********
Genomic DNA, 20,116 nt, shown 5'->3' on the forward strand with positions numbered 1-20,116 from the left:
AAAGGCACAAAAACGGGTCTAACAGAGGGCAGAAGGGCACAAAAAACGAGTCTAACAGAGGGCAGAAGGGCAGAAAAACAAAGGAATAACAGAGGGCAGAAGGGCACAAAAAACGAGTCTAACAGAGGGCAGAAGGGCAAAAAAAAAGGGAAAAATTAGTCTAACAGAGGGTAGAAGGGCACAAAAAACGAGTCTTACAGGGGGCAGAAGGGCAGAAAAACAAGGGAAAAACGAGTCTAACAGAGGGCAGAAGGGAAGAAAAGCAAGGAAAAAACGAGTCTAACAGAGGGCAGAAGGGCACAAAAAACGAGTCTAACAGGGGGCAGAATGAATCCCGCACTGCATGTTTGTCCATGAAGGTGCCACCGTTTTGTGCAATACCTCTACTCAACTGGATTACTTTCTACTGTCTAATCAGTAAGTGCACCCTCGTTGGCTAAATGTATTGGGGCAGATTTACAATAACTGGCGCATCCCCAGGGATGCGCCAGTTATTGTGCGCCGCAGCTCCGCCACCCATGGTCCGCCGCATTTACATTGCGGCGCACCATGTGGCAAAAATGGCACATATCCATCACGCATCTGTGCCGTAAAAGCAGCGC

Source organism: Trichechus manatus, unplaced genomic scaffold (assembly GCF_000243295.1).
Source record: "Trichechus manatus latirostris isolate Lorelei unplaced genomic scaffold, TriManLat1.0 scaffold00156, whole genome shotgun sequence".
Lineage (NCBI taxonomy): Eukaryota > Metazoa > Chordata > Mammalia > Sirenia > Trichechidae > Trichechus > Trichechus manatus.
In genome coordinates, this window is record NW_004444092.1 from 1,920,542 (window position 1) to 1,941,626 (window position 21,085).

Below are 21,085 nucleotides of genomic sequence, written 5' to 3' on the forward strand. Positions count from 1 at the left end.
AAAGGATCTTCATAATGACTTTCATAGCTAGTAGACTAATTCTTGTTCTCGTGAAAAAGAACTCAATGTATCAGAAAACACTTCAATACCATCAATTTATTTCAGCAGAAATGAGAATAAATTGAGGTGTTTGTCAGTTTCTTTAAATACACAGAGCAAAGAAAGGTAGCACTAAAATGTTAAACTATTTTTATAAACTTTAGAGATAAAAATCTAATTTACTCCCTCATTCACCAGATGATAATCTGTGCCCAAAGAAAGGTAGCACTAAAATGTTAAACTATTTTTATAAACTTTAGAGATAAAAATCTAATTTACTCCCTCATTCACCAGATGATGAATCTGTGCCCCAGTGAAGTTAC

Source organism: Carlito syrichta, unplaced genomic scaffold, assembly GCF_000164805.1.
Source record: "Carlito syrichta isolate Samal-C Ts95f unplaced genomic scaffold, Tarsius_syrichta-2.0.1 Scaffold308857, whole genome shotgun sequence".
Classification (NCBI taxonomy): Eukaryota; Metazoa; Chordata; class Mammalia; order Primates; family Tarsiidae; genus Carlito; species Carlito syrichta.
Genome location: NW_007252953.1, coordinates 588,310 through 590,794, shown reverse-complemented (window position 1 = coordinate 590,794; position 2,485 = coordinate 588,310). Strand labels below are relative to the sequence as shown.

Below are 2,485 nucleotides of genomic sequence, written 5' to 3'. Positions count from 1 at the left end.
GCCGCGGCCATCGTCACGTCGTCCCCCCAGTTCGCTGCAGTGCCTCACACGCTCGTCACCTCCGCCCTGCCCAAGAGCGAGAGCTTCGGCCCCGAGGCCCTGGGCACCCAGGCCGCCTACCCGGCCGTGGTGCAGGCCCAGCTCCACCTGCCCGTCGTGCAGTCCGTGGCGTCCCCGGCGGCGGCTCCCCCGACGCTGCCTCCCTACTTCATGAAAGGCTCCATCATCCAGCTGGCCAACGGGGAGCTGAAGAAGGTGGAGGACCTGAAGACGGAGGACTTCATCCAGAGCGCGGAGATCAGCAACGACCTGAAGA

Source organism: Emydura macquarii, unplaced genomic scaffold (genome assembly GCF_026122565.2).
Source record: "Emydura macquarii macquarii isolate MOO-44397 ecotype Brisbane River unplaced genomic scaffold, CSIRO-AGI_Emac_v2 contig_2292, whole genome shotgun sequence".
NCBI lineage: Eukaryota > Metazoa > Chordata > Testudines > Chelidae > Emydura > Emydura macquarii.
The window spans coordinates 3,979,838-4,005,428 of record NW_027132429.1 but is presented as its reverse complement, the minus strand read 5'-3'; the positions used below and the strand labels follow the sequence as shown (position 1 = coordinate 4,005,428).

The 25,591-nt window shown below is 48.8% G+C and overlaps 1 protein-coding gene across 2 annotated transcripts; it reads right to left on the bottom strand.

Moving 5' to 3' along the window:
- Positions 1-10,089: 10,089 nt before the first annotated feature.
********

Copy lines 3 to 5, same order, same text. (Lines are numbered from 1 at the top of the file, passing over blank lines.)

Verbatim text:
Source organism: Trichechus manatus, unplaced genomic scaffold (assembly GCF_000243295.1).
Source record: "Trichechus manatus latirostris isolate Lorelei unplaced genomic scaffold, TriManLat1.0 scaffold00156, whole genome shotgun sequence".
Lineage (NCBI taxonomy): Eukaryota > Metazoa > Chordata > Mammalia > Sirenia > Trichechidae > Trichechus > Trichechus manatus.